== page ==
Is there an association between prenatal testosterone and autistic traits in adolescents?
Lombardo, Michael V
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Dooley, N., Ruigrok, A., Holt, R., Allison, C., Tsompanidis, A., Waldman, J., Auyeung, B., et al. (2022). Is there an association between prenatal testosterone and autistic traits in adolescents?. Psychoneuroendocrinology, 136 (105623), 105623. https://doi.org/10.1016/j.psyneuen.2021.105623
Prenatal testosterone (pT) is a crucial component in physiological masculinization in humans. In line with the Prenatal Sex Steroid Theory of autism, some studies have found a positive correlation between pT and autistic traits in childhood. However, effects in adolescence have not been explored. Hormonal and environmental changes occurring during puberty may alter the strength or the nature of prenatal effects on autistic traits. The current study examines if pT relates to autistic traits in a non-clinical sample of adolescents and young adults (N = 97, 170 observations; age 13-21 years old). It also explores pT interactions with pubertal stage and timing. PT concentrations were measured from amniotic fluid extracted in the 2nd trimester of gestation via amniocentesis conducted for clinical purposes. Autistic traits were measured by self- and parent-reports on the Autism Spectrum Quotient (AQ) which provides a total score and 5 sub-scores (social skills, communication, imagination, attention switching and attention to detail). Self-reported pubertal stage was regressed on age to provide a measure of relative timing. We found no statistical evidence for a direct association between pT and autistic traits in this adolescent sample (males, females or full sample). Exploratory analyses suggested that pT correlated positively with autistic traits in adolescents with earlier puberty-onset, but statistical robustness of this finding was limited. Further exploratory post-hoc tests suggested the pT-by-pubertal timing interaction was stronger in males relative to females, in self-reported compared to parent-reported AQ and specifically for social traits. These findings require replication in larger samples. Findings have implications for understanding the effects of pT on human behavior, specifically existence of effects in adolescence.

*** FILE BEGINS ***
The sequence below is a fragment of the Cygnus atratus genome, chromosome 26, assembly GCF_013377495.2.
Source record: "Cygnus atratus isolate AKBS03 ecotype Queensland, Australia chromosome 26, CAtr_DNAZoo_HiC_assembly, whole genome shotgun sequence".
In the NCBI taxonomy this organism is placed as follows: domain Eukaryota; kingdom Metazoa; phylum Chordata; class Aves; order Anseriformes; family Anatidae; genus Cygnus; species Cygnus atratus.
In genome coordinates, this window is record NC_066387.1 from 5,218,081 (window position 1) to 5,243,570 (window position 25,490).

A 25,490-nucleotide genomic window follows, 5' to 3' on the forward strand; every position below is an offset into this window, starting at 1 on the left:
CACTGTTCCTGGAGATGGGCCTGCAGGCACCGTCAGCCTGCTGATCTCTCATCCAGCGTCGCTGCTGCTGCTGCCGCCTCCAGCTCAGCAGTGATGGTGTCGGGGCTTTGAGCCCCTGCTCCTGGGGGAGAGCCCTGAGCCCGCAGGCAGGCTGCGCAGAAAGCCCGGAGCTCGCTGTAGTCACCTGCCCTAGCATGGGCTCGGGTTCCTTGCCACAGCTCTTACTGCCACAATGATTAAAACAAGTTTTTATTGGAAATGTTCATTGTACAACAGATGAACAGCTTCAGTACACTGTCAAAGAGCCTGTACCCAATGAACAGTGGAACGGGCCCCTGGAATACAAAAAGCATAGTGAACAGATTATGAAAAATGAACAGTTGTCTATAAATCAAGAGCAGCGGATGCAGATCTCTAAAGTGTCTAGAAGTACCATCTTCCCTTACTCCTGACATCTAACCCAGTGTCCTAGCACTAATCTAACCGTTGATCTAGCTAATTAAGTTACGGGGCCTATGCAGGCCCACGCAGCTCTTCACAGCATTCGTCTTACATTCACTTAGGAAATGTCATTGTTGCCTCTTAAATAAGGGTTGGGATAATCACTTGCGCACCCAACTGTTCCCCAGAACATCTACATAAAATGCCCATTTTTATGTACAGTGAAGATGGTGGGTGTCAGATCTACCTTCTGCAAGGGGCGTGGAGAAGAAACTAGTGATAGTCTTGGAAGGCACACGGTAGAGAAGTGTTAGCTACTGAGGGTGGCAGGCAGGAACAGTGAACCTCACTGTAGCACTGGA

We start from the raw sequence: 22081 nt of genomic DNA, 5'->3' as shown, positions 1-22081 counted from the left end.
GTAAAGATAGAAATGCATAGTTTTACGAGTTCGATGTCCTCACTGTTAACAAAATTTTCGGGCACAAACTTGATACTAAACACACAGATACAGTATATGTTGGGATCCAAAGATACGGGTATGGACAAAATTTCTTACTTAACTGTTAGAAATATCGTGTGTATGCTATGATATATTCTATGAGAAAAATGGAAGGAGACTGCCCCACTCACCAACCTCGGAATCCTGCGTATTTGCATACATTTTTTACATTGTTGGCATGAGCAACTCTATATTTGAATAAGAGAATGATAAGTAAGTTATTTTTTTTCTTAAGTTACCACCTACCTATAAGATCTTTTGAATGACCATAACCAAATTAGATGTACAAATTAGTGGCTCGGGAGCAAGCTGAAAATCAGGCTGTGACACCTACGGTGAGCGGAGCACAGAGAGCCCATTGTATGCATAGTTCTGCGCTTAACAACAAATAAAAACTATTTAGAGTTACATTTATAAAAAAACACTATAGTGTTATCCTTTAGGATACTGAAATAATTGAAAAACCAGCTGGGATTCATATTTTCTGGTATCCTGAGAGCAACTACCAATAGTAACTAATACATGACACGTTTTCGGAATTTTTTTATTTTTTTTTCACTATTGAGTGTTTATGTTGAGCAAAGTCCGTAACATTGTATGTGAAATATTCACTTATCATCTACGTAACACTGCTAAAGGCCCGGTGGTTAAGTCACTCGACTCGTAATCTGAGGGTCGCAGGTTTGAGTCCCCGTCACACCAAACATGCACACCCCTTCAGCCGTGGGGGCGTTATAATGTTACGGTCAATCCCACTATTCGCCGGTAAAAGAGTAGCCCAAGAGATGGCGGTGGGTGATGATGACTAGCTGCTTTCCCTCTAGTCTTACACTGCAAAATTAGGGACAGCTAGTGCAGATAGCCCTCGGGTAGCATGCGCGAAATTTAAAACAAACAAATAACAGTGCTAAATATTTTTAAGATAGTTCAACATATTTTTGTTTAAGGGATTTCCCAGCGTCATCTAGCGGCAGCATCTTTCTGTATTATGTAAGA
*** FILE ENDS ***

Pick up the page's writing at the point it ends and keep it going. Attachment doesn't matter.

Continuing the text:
Amniotic fluid, Autism, Fetal development, Prenatal testosterone, Puberty, Adolescent, Adult, Autism Spectrum Disorder, Autistic Disorder, Female, Gonadal Steroid Hormones, Humans, Male, Pregnancy, Self Report, Social Skills, Testosterone, Young Adult
Wellcome Trust (091774/Z/10/Z)
European Commission and European Federation of Pharmaceutical Industries and Associations (EFPIA) FP7 Innovative Medicines Initiative (IMI) (777394)
External DOI: https://doi.org/10.1016/j.psyneuen.2021.105623
This record's URL: https://www.repository.cam.ac.uk/handle/1810/331763
Attribution 4.0 International
Licence URL: https://creativecommons.org/licenses/by/4.0/
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